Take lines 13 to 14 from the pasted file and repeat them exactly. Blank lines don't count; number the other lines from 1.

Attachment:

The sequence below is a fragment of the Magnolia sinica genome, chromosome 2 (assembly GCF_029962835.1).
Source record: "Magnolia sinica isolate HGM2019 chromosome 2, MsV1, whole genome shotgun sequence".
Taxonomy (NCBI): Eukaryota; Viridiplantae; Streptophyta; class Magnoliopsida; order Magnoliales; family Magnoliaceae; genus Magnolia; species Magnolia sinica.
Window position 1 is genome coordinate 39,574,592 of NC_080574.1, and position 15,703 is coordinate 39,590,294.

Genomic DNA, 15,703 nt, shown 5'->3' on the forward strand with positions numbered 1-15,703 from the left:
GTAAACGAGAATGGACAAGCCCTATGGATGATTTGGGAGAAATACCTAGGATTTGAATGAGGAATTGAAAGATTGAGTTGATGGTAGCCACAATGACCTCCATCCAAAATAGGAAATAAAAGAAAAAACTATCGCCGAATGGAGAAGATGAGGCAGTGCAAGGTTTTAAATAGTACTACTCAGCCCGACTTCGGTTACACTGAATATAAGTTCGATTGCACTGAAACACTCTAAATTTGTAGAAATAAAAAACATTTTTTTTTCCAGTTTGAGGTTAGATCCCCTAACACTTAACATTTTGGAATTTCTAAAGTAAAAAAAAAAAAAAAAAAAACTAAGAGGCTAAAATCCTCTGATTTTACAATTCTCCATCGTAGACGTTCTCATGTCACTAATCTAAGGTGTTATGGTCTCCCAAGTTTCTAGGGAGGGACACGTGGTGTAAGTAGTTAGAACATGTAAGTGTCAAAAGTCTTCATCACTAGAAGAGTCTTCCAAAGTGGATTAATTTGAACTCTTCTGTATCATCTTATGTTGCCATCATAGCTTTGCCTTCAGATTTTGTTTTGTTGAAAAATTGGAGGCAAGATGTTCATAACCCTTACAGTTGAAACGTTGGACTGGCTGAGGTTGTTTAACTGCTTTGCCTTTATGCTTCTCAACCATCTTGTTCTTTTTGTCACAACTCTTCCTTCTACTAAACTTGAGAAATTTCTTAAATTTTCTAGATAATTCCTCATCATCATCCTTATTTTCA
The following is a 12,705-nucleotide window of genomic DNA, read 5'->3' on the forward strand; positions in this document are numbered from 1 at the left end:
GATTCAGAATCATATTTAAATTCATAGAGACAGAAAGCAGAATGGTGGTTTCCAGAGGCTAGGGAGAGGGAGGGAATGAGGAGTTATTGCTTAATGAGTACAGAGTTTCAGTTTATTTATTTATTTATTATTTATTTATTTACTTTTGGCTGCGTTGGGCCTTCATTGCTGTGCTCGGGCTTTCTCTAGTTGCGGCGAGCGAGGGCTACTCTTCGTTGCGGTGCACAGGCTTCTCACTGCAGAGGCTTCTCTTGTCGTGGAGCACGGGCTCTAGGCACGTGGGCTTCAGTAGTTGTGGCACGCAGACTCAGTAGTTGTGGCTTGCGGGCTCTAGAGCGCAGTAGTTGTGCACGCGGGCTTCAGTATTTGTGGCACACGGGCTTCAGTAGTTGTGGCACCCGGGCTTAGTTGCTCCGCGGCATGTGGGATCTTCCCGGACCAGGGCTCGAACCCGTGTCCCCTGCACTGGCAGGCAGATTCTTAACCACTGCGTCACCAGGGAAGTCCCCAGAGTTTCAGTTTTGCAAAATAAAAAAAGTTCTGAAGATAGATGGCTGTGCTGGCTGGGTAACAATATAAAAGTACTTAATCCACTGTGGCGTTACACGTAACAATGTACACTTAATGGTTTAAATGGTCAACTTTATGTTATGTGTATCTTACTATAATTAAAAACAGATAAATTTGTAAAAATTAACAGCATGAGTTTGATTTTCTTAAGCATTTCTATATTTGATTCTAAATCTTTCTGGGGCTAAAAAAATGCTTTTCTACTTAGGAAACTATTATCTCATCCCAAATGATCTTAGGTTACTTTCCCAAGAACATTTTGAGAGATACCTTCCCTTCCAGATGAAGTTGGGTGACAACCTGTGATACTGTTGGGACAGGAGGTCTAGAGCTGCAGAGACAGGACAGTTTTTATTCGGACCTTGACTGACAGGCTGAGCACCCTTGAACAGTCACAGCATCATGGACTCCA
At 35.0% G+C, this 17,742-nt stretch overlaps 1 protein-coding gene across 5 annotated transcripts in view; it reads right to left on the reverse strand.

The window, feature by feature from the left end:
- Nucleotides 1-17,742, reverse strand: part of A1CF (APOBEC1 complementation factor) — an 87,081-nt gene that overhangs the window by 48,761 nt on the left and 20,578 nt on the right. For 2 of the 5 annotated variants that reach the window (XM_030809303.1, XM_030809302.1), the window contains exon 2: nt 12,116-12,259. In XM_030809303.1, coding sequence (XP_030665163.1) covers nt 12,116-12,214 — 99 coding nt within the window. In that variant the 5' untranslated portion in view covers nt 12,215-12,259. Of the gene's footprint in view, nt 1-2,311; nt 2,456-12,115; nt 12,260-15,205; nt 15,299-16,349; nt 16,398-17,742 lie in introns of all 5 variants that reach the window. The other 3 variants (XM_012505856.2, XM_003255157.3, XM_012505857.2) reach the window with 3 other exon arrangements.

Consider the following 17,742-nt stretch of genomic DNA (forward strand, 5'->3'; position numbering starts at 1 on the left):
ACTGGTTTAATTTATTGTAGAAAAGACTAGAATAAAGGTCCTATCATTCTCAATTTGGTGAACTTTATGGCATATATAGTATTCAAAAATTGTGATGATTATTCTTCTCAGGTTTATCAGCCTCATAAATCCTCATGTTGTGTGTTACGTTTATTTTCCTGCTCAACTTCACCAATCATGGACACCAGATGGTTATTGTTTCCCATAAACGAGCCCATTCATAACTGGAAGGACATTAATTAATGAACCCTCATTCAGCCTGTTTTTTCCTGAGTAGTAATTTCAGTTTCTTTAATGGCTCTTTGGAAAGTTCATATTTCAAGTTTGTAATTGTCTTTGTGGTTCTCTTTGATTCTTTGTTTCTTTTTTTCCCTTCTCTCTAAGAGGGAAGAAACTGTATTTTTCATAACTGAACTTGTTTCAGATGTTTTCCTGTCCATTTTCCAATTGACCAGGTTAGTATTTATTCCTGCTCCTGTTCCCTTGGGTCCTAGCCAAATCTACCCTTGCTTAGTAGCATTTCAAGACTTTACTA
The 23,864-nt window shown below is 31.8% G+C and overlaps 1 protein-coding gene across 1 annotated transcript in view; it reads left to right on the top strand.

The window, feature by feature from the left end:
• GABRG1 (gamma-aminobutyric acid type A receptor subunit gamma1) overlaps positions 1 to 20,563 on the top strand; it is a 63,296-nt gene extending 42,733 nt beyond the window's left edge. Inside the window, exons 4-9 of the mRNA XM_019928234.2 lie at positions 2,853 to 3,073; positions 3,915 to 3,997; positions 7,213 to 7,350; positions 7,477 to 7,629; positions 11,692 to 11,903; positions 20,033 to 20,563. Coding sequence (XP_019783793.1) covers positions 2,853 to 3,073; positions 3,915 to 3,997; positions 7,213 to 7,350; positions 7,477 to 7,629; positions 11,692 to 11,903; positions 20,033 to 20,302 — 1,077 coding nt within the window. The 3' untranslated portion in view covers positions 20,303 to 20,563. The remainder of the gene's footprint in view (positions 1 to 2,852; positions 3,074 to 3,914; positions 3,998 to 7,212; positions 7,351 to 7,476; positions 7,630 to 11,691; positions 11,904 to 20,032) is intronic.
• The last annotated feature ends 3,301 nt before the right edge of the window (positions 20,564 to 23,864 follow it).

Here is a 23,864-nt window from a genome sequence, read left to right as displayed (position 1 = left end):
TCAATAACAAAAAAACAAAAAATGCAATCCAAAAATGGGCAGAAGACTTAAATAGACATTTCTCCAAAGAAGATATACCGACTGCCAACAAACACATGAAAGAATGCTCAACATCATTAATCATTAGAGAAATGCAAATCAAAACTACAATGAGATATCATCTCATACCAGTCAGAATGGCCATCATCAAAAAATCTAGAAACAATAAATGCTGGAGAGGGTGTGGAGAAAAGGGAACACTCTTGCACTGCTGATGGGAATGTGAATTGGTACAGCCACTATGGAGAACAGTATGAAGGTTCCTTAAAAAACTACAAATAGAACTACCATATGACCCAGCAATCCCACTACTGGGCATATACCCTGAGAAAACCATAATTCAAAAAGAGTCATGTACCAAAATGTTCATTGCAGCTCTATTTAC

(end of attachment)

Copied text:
ACTGGTTTAATTTATTGTAGAAAAGACTAGAATAAAGGTCCTATCATTCTCAATTTGGTGAACTTTATGGCATATATAGTATTCAAAAATTGTGATGATTATTCTTCTCAGGTTTATCAGCCTCATAAATCCTCATGTTGTGTGTTACGTTTATTTTCCTGCTCAACTTCACCAATCATGGACACCAGATGGTTATTGTTTCCCATAAACGAGCCCATTCATAACTGGAAGGACATTAATTAATGAACCCTCATTCAGCCTGTTTTTTCCTGAGTAGTAATTTCAGTTTCTTTAATGGCTCTTTGGAAAGTTCATATTTCAAGTTTGTAATTGTCTTTGTGGTTCTCTTTGATTCTTTGTTTCTTTTTTTCCCTTCTCTCTAAGAGGGAAGAAACTGTATTTTTCATAACTGAACTTGTTTCAGATGTTTTCCTGTCCATTTTCCAATTGACCAGGTTAGTATTTATTCCTGCTCCTGTTCCCTTGGGTCCTAGCCAAATCTACCCTTGCTTAGTAGCATTTCAAGACTTTACTA
The 23,864-nt window shown below is 31.8% G+C and overlaps 1 protein-coding gene across 1 annotated transcript in view; it reads left to right on the top strand.